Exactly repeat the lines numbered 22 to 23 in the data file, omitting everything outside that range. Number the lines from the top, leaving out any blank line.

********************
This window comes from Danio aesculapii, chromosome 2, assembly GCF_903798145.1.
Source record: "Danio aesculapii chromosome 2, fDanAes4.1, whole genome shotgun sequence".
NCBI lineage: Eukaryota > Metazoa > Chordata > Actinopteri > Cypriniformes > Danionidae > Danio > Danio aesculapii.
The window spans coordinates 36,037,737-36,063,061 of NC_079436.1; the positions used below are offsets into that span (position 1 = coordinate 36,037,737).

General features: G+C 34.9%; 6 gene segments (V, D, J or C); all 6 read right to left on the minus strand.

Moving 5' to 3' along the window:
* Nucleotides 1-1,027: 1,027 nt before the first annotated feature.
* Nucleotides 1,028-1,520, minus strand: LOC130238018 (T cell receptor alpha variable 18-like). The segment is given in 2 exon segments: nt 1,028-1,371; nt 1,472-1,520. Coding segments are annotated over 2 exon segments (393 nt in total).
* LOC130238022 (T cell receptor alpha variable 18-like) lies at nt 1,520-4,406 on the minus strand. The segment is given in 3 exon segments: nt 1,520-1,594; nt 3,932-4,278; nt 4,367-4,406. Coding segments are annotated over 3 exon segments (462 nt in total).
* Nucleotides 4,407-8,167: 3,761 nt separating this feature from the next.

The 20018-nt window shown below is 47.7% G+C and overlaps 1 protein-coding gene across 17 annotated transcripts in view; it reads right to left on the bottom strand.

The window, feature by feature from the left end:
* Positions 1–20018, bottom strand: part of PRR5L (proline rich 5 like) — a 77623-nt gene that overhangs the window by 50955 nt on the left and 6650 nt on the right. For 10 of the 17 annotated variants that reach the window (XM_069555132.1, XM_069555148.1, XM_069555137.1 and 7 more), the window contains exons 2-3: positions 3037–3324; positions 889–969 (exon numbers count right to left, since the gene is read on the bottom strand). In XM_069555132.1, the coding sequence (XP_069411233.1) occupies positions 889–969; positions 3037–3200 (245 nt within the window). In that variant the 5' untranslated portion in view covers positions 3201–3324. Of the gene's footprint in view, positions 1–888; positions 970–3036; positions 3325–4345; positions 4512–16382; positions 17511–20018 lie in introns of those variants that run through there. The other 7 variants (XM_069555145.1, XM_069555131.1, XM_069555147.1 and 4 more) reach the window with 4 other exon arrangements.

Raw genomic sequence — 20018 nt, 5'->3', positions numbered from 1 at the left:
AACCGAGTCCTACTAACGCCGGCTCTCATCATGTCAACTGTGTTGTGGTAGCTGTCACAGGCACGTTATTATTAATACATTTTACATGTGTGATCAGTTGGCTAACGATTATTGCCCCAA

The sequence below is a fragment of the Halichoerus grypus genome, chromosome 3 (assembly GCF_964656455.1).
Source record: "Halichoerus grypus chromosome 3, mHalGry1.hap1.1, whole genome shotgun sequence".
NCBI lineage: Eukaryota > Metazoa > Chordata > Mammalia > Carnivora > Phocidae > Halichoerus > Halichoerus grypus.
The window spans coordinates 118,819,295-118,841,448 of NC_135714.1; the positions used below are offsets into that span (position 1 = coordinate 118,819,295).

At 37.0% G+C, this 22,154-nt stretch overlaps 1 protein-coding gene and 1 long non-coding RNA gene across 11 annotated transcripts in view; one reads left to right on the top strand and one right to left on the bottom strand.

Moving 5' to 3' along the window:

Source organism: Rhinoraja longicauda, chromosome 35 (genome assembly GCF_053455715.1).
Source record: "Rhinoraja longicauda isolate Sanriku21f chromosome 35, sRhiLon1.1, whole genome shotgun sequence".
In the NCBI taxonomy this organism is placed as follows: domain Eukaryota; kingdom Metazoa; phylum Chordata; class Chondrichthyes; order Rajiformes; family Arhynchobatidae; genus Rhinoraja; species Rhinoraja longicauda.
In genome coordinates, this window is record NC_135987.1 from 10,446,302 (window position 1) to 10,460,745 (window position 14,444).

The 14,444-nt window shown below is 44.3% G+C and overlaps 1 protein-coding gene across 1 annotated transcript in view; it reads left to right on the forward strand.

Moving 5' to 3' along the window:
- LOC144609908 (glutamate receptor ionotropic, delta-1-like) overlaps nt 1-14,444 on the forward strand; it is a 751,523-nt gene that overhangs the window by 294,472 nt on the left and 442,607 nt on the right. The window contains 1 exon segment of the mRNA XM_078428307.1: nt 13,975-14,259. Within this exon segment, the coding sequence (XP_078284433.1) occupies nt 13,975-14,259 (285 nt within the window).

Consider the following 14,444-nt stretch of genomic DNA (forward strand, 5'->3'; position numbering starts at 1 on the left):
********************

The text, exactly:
Source organism: Rhinoraja longicauda, chromosome 35 (genome assembly GCF_053455715.1).
Source record: "Rhinoraja longicauda isolate Sanriku21f chromosome 35, sRhiLon1.1, whole genome shotgun sequence".